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How to Increase Referrals Through Relationship Building

Referral marketing, for the uninitiated, is the act of sending a marketer out on behalf of a medical practice for the purpose of building relationships with potential referring physicians. At Points, we’ve taken this concept a step further to include community marketing, which allows us to build relationships within the community as well.

Referral and community marketing is not to be confused with pharma reps or other vendor meetings. It is all about relationship building and trust. Trust that when primary care physicians send their patients to a specialist that their patients will receive excellent, compassionate care. Trust that the flow of information between the two practices will be in the best interest of the patient’s overall health.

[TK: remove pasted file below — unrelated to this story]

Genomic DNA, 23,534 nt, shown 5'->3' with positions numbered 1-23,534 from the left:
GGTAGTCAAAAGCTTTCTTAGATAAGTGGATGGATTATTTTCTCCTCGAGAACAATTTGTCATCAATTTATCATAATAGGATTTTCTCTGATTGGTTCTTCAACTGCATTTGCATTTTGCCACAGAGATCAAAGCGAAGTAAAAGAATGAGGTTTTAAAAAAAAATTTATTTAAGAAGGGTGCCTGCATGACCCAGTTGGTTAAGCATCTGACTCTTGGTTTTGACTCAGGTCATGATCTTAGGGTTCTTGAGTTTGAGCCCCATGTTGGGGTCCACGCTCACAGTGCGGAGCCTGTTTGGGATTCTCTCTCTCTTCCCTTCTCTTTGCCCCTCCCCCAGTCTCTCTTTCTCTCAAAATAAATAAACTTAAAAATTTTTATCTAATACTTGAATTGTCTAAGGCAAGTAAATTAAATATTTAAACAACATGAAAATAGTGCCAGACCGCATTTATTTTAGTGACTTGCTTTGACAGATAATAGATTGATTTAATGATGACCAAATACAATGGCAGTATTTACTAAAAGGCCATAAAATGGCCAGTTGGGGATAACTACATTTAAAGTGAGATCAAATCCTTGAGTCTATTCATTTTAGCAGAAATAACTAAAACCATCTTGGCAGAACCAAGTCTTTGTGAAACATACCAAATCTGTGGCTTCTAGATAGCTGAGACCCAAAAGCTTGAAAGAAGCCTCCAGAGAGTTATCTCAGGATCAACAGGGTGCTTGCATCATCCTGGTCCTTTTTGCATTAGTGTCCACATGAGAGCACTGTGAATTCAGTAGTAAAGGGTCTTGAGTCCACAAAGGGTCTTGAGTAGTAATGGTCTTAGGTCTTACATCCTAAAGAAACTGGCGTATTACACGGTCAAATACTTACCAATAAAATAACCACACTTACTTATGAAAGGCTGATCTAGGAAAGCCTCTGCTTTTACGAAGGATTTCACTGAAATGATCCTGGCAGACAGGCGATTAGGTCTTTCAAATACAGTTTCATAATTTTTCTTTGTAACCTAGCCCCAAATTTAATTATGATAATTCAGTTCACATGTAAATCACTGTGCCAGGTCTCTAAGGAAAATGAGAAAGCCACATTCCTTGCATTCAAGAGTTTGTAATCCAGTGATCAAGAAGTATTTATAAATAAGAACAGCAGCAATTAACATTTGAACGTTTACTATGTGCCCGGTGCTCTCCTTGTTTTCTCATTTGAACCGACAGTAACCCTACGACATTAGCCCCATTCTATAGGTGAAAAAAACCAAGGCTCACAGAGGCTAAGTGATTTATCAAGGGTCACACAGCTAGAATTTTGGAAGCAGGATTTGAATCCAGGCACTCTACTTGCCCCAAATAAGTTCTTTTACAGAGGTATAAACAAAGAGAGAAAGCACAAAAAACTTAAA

In order to support this relationship building, the referral and community marketers thrive with the backing of strong marketing campaigns. In addition, it is beneficial when a practice understands the role they play in keeping the relationship on solid footing. Below are what we’ve found to be the top five ways to support referral marketing:

1) Excellent patient experience

When referral marketers are meeting with referring practices and community organizations, their messaging is very clear: Send your patients to my practice. But all the referral marketing in the world cannot overcome a lousy patient experience. Inability to seemlessly schedule appointments, rude or disorganized office staff and dingy waiting rooms will all be a turnoff. It’s important to get your internal house in order so it’s ready to welcome new patients to the practice. Points has written extensively on patient experience, so please be sure to check out our other blogs.